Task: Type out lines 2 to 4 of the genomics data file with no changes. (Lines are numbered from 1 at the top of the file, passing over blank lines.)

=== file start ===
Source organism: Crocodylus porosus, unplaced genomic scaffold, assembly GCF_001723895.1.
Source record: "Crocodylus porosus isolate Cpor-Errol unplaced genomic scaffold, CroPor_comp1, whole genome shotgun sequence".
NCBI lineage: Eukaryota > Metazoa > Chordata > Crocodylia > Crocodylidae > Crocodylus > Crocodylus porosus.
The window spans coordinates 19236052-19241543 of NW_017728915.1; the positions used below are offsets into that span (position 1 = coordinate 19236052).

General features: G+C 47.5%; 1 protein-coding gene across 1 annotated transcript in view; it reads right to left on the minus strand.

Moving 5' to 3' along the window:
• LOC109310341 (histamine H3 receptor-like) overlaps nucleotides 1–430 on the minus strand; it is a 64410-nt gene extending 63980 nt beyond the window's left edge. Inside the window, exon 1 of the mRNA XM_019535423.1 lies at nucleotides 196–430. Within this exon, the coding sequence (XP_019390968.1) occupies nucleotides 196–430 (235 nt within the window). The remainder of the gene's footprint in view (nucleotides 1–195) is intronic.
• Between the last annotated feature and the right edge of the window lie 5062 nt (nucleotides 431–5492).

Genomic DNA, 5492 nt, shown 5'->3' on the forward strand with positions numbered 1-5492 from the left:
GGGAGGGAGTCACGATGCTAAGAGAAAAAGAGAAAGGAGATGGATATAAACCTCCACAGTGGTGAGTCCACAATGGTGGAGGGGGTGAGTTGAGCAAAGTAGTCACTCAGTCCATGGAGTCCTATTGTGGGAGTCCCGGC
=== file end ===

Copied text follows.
Source record: "Crocodylus porosus isolate Cpor-Errol unplaced genomic scaffold, CroPor_comp1, whole genome shotgun sequence".
NCBI lineage: Eukaryota > Metazoa > Chordata > Crocodylia > Crocodylidae > Crocodylus > Crocodylus porosus.
The window spans coordinates 19236052-19241543 of NW_017728915.1; the positions used below are offsets into that span (position 1 = coordinate 19236052).